As the COVID-19 pandemic drags on, doctors are again urging people to seek medical attention if they have nagging concerns about their health.

The reluctance to see a doctor makes it more difficult for the early detection of certain types of cancers.

"So many cancers do better if they’re diagnosed early,” says Dr. Sandeep Sehdev, medical oncologist with the Ottawa Hospital Cancer Centre. "Screening is important, because it picks up cancer at an earlier stage; with breast cancer, we’ve known for years that the earlier you pick it up, the better the cure rate - and, the lesser the intensity of therapy we have to pursue."

Dr. Sehdev says that early detection has been an issue during the pandemic.

"Because of COVID, a lot of the screening programs had been shut down last year; and, even today - patients are often frightened to go to a medical facility for testing."

Dr. Sehdev says that medical facilities have rigid protocols in place to prevent the spread of COVID-19.

“We certainly can understand their anxiety, but it seems to have had a big impact on the types of cancers that we’re seeing, the earliness of the diagnosis; and, sometimes the intensity of therapy the patients require.”

If patients hesitate to seek attention, then early detection of certain types of cancers isn’t possible.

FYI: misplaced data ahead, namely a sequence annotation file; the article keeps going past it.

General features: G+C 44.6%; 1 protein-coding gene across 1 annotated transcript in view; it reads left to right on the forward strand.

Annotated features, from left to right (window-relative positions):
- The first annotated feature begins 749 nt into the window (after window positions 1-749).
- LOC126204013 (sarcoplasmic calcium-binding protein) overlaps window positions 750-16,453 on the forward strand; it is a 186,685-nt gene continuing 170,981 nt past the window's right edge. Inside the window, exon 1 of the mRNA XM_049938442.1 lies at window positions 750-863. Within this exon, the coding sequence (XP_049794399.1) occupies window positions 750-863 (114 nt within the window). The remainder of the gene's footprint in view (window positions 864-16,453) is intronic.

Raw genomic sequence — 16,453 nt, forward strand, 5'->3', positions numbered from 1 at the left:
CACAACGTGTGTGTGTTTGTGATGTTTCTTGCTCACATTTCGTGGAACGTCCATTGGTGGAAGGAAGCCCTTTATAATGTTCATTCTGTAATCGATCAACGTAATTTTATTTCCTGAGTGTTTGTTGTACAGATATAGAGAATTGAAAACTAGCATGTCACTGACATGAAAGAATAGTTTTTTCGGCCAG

"It’s a positive that less people are being diagnosed, but unfortunately what this means is that there are more and more people going about their daily lives - unaware that they may be in the early stages of cancer," says Conrad Eder of the Canadian Cancer Survivor Network.

Fortunately though, Eder says more patients are starting to see their family doctors, compared to the first wave of the pandemic.

“How many people had interacted with their general practitioner or specialist, we’ve seen that number go up from 45 percent in the first wave, to 64 percent in the second wave; this is very positive,” said Eder .

"We do not want to end up in a situation where we have an irreversible disease process; your physician is your best advocate," says Dr. Alan Drummond, who is a family and emergency physician in Perth, Ont.

Dr. Drummond says personally, he does not know of any patients in his practice who are going to have a worse outcome.

"In retrospect, when this is behind us, and we look at how the health system responded or adapted, there will be lots of studies that show how that in fact - we did let some people down."

Thursday is World Cancer Day.

Data from Metrika on COVID-19 and Canadian oncology practices finds oncologists estimate that the number of newly diagnosed cancer patients seen in a three-month period (as of December 2020) is down 16 per cent compared to 2018.

It's estimated that new diagnoses of bladder cancer and ovarian cancer are down by more than 25 per cent.